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Open Access Publications from the University of California

Open-Minded, Not Naïve: Three-Month-Old Infants Encode Objects as the Goals of Other People’s Reaches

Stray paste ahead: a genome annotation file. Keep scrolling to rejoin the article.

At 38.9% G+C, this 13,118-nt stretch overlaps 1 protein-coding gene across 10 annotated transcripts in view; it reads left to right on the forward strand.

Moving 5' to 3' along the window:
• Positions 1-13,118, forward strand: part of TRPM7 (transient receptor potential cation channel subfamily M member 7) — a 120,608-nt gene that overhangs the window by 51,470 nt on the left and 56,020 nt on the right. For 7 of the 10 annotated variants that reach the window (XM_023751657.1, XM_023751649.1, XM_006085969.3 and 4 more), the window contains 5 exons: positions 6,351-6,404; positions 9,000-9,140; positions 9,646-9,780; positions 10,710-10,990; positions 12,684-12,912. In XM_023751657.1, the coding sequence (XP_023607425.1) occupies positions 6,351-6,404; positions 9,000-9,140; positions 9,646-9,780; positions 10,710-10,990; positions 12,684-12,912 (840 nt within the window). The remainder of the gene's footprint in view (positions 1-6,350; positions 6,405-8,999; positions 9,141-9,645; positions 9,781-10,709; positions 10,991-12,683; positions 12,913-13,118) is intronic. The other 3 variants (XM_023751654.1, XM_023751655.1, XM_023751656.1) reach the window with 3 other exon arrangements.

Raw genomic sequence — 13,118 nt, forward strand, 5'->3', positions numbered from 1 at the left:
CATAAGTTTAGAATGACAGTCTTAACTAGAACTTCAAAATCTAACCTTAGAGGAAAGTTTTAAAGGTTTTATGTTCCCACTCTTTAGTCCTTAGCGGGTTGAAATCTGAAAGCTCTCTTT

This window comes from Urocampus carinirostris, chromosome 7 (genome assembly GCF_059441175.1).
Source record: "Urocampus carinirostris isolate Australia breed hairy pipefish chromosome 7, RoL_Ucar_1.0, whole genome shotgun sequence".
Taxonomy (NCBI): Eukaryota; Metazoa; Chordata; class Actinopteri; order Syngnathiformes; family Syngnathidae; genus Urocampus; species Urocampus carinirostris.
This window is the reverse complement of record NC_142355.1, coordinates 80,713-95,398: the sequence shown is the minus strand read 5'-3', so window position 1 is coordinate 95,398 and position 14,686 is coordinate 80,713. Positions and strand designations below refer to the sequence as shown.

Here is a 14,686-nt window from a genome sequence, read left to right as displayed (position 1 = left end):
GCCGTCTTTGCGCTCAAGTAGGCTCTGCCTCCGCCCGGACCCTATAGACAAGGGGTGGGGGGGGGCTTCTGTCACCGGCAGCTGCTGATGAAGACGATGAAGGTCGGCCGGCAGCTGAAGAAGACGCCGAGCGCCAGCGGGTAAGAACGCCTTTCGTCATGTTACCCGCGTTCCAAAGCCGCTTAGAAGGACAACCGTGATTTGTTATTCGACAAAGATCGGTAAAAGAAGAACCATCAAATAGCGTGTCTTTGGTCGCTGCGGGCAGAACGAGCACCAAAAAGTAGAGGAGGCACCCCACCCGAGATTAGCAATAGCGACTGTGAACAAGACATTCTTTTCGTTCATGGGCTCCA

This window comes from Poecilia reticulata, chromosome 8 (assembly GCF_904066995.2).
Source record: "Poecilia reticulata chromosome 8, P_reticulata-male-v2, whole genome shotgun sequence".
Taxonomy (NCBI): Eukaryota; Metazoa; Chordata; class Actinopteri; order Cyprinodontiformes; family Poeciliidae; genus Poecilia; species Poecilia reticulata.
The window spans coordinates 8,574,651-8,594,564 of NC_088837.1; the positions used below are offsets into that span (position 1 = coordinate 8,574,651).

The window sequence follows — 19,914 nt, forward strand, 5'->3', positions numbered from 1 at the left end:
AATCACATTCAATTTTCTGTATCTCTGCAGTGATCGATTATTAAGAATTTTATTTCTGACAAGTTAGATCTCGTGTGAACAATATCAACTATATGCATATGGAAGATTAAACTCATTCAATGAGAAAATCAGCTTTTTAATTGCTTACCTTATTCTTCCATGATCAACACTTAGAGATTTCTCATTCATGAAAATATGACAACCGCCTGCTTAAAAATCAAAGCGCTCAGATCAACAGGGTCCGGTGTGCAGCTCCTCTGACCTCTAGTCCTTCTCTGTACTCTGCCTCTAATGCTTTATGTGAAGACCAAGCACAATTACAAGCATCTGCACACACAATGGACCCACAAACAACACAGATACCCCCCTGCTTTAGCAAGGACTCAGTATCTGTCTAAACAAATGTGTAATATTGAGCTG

When people act on objects, their goals can depend on the objects’ intrinsic properties and conventional uses (e.g., using forks, not knives, to eat spaghetti), locations (e.g., clearing the table, regardless of what is on it), or both (eating with the fork next to your plate, not your dining partner’s). For adults, objects’ intrinsic properties matter more than their locations in most action contexts. Whereas 5-month-old infants privilege objects’ intrinsic properties in attributing goals to people reaching for objects, 3-month-old infants do not. Do younger infants fail to view reaching as goal-directed, or are they uncertain which properties of objects are relevant in different contexts? Here we show that 3-month-old infants attribute goals to others’ reaching actions when given information that their actions depend on what, not where, an object is. Our findings suggest that 3-month-old infants can learn about others’ object goals, before they reach for objects themselves.

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